You can add landscape to a lesson by changing content, method and the room configuration. Here are a few examples:

  • You could put the table with the three metals on it at one side of the room before the session. Then, after a brief start at the front of the room, you could ask everyone to turn their chairs toward the table, where you walk over and begin a discussion on the metals.
  • Going outside to weld is already a change in landscape.
  • Giving the trainees a hands-on task is, too.
  • So is having the trainees take their products back inside.
  • Before sending them inside, you could let the trainees tell what they learned about the welding equipment, like a good show-and-tell.
  • Then everyone could go inside and discuss the compatibility of the metals. One person could hold the welding samples, while the people who made them pointed and explained their findings.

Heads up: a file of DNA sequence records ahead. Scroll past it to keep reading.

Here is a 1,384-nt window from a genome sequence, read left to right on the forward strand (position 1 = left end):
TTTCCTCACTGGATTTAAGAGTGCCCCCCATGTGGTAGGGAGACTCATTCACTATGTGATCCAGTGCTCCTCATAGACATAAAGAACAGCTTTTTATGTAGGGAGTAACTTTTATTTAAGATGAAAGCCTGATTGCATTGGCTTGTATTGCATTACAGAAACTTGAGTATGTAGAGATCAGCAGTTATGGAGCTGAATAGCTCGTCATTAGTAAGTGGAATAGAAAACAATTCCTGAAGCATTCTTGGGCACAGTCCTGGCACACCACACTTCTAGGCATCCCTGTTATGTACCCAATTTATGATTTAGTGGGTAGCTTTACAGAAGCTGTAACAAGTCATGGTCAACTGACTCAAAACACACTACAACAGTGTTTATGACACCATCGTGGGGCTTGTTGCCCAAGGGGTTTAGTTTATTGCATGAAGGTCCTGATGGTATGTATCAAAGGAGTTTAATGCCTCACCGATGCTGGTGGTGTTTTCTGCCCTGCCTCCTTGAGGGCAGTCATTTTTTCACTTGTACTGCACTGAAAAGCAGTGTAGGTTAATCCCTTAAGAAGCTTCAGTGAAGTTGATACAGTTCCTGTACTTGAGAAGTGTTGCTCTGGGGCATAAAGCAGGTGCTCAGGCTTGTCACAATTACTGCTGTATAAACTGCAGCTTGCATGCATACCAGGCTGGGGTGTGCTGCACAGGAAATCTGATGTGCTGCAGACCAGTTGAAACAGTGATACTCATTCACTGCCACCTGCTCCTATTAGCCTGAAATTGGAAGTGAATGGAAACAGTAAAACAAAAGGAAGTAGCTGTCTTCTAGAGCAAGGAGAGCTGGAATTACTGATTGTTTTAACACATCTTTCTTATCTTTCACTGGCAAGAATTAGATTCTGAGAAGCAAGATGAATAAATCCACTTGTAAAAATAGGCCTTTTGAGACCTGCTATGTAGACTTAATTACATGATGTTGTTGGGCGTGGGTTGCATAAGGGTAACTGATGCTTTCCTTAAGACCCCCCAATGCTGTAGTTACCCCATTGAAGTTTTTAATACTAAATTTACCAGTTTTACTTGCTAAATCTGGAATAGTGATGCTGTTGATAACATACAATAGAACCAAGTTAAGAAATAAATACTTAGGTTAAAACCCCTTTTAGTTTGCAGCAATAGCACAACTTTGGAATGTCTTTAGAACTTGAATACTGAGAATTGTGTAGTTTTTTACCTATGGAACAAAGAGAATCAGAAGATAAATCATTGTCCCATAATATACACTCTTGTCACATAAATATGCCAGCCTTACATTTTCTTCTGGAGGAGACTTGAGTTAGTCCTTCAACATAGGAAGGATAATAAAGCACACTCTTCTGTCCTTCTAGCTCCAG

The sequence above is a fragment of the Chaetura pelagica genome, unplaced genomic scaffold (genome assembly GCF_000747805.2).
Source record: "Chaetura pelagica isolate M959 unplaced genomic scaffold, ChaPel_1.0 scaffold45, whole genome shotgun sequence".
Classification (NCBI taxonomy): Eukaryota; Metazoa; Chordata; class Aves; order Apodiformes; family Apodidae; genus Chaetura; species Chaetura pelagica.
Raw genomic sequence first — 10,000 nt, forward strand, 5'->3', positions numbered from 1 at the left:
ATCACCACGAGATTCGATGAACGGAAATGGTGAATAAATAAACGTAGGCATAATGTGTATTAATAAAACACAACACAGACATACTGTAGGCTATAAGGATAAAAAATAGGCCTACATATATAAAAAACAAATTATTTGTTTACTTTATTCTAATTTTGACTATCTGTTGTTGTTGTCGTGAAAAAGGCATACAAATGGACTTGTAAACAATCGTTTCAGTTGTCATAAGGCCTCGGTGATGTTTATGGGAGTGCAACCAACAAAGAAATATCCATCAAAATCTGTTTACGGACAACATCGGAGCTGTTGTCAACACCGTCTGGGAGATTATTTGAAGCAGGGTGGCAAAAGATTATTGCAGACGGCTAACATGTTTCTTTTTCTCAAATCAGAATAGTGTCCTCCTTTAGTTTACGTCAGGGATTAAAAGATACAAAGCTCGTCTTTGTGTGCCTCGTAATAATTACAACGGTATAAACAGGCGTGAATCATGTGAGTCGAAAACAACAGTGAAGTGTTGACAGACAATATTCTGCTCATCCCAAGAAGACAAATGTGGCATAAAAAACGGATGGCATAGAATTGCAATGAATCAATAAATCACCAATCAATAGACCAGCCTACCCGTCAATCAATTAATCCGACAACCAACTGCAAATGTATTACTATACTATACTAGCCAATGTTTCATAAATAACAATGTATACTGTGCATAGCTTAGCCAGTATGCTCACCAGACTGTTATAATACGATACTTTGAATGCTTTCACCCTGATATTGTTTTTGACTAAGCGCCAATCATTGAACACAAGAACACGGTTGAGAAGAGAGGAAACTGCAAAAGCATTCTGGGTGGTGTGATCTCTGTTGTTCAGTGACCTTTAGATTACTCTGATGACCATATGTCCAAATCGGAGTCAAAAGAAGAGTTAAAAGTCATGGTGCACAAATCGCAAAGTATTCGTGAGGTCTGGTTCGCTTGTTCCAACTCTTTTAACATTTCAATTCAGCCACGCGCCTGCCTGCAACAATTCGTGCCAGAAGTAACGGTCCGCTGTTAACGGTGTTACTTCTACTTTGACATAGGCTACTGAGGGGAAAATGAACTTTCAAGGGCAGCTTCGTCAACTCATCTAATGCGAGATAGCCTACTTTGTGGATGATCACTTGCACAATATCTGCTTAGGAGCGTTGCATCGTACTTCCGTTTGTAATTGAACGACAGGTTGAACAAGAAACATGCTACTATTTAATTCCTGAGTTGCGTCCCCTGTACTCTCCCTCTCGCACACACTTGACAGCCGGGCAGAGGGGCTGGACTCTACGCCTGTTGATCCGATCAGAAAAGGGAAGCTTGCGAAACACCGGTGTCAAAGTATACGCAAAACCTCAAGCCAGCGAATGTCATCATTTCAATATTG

• Afterward, trainees could gather around the table and examine each other’s work more closely.

Don’t overthink momentum. It’s mainly a matter of rhythm. Information overload will kill it, and a respectfully paced quantity and variety will nurture it. When you safeguard momentum, you are telling your people that their time is safe with you.

Max T. Russell has specialties in educational media and human learning and memory. His e-book, “How to Be an Interesting Teacher: Mastering the Four Factors of Interesting Learning Environments,” is on Amazon. You can contact him at maxtrussell.1@gmail.com.